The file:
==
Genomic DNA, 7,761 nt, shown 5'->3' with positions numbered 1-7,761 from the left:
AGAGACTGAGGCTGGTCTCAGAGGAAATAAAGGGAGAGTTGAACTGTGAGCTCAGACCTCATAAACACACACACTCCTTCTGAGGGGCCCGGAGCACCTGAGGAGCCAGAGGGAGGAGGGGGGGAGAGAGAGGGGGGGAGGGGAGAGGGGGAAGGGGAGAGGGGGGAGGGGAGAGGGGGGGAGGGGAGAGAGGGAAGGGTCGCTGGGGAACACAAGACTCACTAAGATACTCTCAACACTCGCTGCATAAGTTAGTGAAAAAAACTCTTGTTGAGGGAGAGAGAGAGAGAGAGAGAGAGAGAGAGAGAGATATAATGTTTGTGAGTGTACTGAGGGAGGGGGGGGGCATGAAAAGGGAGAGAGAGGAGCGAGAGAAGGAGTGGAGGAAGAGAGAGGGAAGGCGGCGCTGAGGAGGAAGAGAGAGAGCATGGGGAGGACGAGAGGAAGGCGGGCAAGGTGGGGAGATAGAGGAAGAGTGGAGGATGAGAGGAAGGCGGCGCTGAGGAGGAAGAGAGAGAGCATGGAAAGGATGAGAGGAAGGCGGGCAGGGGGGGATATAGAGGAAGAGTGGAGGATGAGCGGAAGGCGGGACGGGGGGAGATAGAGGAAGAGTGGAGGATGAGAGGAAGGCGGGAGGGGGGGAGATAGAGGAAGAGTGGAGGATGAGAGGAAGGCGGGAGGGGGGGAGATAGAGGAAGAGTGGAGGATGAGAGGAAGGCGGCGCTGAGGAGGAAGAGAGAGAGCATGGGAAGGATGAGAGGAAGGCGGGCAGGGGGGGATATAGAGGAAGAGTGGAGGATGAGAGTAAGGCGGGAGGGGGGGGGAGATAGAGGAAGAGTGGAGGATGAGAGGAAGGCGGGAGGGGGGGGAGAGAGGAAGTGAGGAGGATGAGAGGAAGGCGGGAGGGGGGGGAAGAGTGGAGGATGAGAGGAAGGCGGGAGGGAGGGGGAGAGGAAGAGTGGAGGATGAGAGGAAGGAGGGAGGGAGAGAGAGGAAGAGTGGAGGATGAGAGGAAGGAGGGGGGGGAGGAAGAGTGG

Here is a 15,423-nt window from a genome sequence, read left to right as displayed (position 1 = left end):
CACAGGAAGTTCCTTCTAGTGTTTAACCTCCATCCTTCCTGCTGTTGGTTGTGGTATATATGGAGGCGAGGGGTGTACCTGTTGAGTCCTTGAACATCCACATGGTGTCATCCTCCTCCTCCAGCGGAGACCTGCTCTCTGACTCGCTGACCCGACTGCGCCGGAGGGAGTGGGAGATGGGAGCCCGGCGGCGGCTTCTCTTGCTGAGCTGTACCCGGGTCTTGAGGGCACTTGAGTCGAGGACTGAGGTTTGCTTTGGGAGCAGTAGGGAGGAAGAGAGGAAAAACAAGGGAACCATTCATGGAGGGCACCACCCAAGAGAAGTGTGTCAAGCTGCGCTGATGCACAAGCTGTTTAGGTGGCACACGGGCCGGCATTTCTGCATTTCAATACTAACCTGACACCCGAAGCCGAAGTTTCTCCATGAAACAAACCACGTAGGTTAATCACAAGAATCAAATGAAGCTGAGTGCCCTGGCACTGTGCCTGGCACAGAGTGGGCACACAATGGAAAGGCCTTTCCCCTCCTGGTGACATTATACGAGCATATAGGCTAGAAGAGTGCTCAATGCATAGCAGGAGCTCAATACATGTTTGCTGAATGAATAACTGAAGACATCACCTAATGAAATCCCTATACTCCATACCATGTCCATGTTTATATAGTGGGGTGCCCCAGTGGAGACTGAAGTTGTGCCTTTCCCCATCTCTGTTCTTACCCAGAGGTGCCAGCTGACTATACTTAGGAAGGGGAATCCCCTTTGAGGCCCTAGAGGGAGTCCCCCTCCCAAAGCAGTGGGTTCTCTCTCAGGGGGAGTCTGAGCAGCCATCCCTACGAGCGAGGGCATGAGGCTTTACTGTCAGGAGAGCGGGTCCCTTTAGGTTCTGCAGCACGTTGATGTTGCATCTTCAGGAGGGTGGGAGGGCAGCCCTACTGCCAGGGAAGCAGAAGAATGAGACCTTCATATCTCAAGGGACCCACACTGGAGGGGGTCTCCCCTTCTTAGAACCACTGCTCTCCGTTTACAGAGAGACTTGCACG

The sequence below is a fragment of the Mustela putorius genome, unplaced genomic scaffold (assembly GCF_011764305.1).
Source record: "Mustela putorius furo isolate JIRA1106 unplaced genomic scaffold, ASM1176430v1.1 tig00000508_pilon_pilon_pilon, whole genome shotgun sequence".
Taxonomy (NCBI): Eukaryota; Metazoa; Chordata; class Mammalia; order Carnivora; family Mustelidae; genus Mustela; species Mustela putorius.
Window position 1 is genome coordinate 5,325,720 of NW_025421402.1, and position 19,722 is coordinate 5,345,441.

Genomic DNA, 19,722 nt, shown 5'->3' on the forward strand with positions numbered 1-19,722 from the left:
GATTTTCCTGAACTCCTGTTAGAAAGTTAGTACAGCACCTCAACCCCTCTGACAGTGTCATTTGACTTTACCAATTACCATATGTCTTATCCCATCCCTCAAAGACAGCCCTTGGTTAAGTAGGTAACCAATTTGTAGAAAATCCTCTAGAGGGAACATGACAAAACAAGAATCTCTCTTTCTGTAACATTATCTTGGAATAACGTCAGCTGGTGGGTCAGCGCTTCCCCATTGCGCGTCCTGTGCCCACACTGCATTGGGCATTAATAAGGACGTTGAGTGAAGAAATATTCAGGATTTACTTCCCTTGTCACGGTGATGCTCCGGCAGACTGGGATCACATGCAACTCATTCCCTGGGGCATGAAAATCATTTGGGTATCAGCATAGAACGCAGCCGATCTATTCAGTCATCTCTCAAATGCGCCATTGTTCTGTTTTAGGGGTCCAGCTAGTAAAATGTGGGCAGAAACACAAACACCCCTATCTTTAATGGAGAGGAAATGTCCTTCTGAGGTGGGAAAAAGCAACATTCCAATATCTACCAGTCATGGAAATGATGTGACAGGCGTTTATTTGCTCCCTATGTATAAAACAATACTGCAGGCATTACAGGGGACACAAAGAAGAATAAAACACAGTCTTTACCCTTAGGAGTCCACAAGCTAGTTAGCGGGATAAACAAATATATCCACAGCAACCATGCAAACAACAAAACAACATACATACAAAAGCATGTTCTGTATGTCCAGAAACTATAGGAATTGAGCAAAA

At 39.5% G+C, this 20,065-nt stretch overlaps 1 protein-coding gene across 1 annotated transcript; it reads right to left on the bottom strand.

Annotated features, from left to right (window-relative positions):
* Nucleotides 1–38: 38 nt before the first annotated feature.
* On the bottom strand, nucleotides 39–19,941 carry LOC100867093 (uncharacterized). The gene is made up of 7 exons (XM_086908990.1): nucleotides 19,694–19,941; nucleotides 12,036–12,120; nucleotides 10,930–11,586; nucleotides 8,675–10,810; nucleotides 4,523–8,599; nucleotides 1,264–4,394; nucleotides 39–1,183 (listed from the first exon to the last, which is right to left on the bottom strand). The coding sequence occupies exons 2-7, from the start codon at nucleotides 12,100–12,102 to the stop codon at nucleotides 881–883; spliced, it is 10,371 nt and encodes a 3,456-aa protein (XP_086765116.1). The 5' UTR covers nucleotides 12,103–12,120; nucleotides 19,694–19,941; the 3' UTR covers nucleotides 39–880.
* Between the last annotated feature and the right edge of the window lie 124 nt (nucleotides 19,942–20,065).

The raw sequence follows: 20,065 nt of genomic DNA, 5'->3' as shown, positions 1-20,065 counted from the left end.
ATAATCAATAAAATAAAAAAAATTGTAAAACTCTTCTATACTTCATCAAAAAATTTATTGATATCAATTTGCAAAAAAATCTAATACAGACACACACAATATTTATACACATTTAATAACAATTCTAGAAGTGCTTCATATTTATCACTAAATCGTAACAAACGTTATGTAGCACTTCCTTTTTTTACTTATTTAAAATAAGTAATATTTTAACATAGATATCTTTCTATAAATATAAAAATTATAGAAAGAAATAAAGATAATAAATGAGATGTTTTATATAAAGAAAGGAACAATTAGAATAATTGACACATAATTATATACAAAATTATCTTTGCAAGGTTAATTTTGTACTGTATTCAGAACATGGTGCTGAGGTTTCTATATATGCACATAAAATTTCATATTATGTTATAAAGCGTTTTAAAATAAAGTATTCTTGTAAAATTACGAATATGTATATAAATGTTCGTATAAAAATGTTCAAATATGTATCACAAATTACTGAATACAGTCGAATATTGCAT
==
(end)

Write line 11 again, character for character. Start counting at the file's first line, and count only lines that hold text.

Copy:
At 39.5% G+C, this 20,065-nt stretch overlaps 1 protein-coding gene across 1 annotated transcript; it reads right to left on the bottom strand.